Articles Posted in Independent Contractors

In September 2019, the state of California passed a law that made it more difficult for employers to classify workers as independent contractors. The law was received with much criticism because “nonsensical exemptions” for only a select professions.

The state legislature is back at it for 2020. On September 4, 2020, Governor Newsom signed AB 2257, which clarifies California’s independent contractor laws. The stringent ABC test remains the default standard, but there are now more exemptions for California business owners to learn thanks to heavy lobbying efforts. Well, not every lobbying effort created results. Gig economy companies, franchising, trucking and the motion picture and television industries all stuck out in receiving exemptions.

The new exemptions that were created by AB 2257 include:

As expected, the legal battles over AB5 (California’s Independent Contractor Law) have begun.

The American Society of Journalists and Authors and the National Press Photographers Association have filed a lawsuit challenging AB-5 on constitutional grounds (First and Fourteenth Amendment), as the law only allows 35 submissions per year for the same publication without becoming an employee.

In November 2018, the California Trucking Association is challenging AB5 on the basis that it runs afoul of federal law which prohibits states from enforcing any law related to the price, route, or service of a motor carrier.

On September 18, 2019, Governor Gavin Newsom signed into law, Assembly Bill 5 (“AB5”), codifying the landmark case of Dynamex Operations West, Inc. v. Superior Court of Los Angeles (2018) 4 Cal.5th 903 (Dynamex), which made it more difficult for employers to classify workers as independent contractors.

Dynamex, and now AB5, establish a presumption that a worker who performs services for a hirer is an employee for purposes of claims for wages and benefits arising under wage orders issued by the Industrial Welfare Commission. In addition, AB5 reaffirms the 3-part test of Dynamex, commonly known as the “ABC” test, to establish that a worker is an independent contractor.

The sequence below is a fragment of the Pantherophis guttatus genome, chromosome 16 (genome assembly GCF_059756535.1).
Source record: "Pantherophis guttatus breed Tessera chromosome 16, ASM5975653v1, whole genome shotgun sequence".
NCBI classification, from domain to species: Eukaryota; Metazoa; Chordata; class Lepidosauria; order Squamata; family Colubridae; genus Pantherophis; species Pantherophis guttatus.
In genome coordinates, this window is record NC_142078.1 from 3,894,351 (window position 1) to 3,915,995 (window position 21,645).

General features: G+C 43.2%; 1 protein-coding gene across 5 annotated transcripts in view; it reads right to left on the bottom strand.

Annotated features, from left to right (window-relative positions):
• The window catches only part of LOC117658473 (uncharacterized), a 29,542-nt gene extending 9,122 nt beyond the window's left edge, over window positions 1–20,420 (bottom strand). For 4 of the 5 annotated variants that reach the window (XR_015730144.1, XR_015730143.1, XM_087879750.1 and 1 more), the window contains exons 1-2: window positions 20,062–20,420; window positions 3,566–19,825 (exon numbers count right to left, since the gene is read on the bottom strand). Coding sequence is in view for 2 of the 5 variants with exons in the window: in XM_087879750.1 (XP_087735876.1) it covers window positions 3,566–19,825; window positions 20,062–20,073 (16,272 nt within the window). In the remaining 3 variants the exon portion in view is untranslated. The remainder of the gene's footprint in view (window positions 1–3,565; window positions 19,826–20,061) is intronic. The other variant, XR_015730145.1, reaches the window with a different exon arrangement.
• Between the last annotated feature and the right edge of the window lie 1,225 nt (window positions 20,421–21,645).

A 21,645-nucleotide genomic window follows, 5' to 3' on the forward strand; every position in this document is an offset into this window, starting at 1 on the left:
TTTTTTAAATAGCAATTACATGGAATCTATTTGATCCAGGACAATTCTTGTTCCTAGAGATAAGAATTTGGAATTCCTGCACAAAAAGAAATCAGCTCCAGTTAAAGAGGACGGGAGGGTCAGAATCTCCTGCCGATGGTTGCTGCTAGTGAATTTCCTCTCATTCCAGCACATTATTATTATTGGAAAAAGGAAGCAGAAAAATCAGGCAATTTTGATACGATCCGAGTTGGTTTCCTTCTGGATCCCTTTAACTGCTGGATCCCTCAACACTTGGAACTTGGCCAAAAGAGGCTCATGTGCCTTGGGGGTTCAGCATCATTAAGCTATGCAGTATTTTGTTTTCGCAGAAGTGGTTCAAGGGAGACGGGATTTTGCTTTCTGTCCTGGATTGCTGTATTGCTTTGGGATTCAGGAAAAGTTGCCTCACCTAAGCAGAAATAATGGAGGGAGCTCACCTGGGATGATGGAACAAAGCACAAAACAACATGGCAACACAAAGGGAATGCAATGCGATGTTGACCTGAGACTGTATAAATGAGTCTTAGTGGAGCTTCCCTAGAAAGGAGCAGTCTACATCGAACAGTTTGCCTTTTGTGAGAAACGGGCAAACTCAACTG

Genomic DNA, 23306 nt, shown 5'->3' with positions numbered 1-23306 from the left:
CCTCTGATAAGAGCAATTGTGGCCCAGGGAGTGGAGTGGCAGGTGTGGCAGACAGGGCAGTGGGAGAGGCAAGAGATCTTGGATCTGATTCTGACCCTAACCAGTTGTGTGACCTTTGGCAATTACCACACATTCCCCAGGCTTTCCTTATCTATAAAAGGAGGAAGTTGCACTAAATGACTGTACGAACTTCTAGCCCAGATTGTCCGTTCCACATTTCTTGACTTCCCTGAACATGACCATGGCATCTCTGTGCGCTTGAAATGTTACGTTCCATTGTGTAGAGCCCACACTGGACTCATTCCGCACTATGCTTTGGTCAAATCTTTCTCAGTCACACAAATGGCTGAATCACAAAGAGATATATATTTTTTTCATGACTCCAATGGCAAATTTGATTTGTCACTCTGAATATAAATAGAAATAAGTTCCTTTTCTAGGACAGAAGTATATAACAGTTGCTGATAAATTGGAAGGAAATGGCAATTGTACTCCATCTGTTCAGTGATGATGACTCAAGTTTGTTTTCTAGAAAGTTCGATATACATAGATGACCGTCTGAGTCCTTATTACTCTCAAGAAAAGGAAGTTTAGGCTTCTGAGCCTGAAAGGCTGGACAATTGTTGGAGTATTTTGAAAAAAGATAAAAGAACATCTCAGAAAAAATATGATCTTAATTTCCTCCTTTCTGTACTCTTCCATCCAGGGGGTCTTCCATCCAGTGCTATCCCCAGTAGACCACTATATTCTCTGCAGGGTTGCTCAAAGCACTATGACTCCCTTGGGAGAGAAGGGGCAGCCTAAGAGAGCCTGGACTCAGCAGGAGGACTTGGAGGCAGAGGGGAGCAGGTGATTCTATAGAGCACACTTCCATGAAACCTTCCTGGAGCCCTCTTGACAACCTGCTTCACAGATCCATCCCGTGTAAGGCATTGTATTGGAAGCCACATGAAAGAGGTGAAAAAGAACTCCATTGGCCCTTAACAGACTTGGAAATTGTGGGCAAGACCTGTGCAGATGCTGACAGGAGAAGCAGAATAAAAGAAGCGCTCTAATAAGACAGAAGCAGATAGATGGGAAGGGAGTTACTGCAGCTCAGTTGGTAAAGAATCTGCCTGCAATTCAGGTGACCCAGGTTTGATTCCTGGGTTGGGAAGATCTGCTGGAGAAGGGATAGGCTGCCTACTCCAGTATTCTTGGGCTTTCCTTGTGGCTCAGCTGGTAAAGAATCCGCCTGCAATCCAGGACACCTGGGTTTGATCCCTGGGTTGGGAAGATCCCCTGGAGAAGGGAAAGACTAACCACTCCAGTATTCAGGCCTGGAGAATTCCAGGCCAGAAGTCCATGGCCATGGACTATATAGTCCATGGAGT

Under the ABC Test, a person providing labor or services for remuneration shall be considered an employee rather than an independent contractor unless the hiring entity demonstrates that:

In April 30, 2018, the world of employment law was shaken by the decision of the California Supreme Court to apply a stricter standard for determining whether a worker was an employee or independent contractor. The new standard, set forth in Dynamex Operations West, Inc. v. Superior Court of Los Angeles, is known as the ABC Test.

Soon after the California Supreme Court published its landmark decision of Dynamex Operations W. v. Superior Court, (2018) 4 Cal. 5th 903, 962 (“Dynamex”), the law firm of Davis & Wojcik APLC experienced an influx of employer consultations at a rate never before experienced by a single court ruling. The immediate application of the ABC Test caught many employers by surprise, and they were eager to know how Dynamex would impact their business. Their concern was well-founded.

Immediately after the Dynamex decision was published, the employment world was left wondering whether the ABC Test would be applied retroactively. Thanks to the U.S. Court of Appeals for the Ninth Circuit, we now have an answer.

The Independent Contractor classification may not be dead, but it is seriously wounded. The California Supreme Court recently announced a new test for determining whether a worker is an employee or an independent contractor in the landmark decision of Dynamex Operations West, Inc. v. Superior Court of Los Angeles, No. S222732 (Cal. Sup. Ct. Apr. 30, 2018).

Under the new Dynamex decision, a hiring entity classifying an individual as an independent contractor now bears the burden of establishing that such a classification is proper under the “ABC test.” To do so, the entity must prove each of the following three factors:

(A)  that the worker is free from the control and direction of the hiring entity in connection with the performance of the work, both under the contract for the performance of the work and in fact;

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